With all the mystery surrounding Sophronia’s last name, it is proving to be quite a challenge to trace her last years. Was she buried in Peoria? Was she buried in Indianapolis? So far the answers are alluding me.

Earth Day 2010

Forty years ago – on the first Earth Day – I was still in high school. Today, 40 years later, have we come any closer to a sustainable environment? In my family, we do our best to separate recyclables and garbage. Can we do better? I am sure that we can. For starters, we could be more mindful of over packaged, over processed foods.

Last night, PBS’s documentary program, Point of View, broadcast Food, Inc. This 90-minute video is available through April 29th on the link, but is also being rebroadcast on local PBS stations.

The fallout caused by faster, bigger food – will affect our earth for many, many years. This video is not for those with a weak stomach; even though Adrien and I have been mainly vegetarian — and from time-to-time vegan, we have consumed some of these improved “foods”. Food Inc. is making me look again at our consumption and talk with my wallet. Have we become suckered into the cheaper foods and larger portions? What price do food conglomerates and agribusiness exact from our Earth? Do we really need faster fatter bigger cheaper foods?

On this Earth Day 2010, I plan to re-examine my food consumption. Smaller portions of real foods will affect my own health. And it will break the cycle of cheaper, mass-produced foods that have become my family’s habit; we can slow down and be more mindful. We need to be more thoughtful about our consumption and that can begin with me.

Poiint of View’s website: filled with web resources

World Peas CSA – Locavores take note

Local Harvest Web Resources

Thirds

Teaching third grade is just about as good as it gets in my humble opinion.  Over the span of my teaching career I’ve taught every level from pre-school through 12th grade. There are inherent challenges at each level – and rewards as well.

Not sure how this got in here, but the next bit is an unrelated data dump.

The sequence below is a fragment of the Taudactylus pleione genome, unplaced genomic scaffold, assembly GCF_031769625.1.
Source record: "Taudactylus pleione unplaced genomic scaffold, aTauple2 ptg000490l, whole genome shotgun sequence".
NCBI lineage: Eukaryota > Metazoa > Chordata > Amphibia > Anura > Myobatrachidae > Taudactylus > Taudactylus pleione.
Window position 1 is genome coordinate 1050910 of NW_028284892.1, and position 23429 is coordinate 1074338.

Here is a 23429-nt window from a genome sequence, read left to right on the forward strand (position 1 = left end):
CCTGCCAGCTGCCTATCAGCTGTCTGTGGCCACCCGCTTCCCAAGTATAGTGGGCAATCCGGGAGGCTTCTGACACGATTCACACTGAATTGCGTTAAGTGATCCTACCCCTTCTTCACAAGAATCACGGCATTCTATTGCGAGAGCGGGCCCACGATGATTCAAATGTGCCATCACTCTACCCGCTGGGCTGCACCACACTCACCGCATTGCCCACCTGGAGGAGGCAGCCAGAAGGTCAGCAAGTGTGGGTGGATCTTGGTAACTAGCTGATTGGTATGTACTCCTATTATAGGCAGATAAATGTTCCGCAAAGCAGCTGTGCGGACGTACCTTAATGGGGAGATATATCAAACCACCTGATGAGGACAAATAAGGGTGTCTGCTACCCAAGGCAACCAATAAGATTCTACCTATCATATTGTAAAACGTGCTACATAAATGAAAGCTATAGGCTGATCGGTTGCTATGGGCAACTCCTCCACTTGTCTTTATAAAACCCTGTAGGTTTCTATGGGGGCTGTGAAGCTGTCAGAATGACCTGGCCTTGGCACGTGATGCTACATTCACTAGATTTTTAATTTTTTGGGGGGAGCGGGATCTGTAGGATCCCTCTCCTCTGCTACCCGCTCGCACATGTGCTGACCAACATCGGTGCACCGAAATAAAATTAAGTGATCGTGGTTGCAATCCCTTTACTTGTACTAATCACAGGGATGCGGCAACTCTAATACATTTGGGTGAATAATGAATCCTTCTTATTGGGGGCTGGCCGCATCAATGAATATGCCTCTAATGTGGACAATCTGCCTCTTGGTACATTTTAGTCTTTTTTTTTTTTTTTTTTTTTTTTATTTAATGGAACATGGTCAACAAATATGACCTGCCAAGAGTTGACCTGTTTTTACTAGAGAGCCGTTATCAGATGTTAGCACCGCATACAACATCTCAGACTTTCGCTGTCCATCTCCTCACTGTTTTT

Last Friday, my students begged and begged and we finally convinced my husband Adrien, who had been their community reader, to visit us. Friday was a special occasion in Room 207; our school has a large Southeast Asian population and we celebrate Cambodian/Lao/Viet Namese New Year every April with a Whole School Meeting. Students bring in tons of delicious homecooked Southeast Asian foods to share and we have a troupe of dancers who perform a traditional dance. Adrien was invited to taste some of the food my students brought to share.

This week was a big one for Adrien as he was one of several artists from Western Avenue Studios interviewed for Chronicle. I shared this with the kids and about half of them actually watched the broadcast!  It was not assigned as homework – honest! Without prompting on my part, some of them mentioned the art they had seen and talked about seeing “their” Mr. Bisson on television. Rock Star status was conferred.

One of the best things about teaching third graders is their unabashed enthusiasm for everything. Some days I even get a “thank you” when I give them a test. And usually there’s quite a bit of cheering when we change things up and go “off  task”. So when the office called the room to tell us Adrien was coming to visit, the excitement was electric. Students were practically airborne when he entered the door — and quite a few ran up to him with paper and pencil for his autograph.  I have to tell you I’ve never seen THAT before.

So when you’re feeling under-appreciated, here’s my prescription: Get yourself to your local elementary school and find a group of third graders.  You’ll feel much better in no time.

Taking chances

Last night, WCVB TV in Boston, featured three artists’ communities in Massachusetts. The one that I am most familiar with is Western Avenue Studios where my husband Adrien has studio space.  Western Avenue Studios is a unique and wonderfully diverse collection of over 250 artists who work in almost any medium you can imagine.  So much talent! And even more impressive, so much collegiality. It is truly a unique community.

The video, features several of the talented artisans, including Adrien, and it was broadcast last night, April 14th on the locally produced show, Chronicle. Here is the video segment featuring Western Avenue from that broadcast.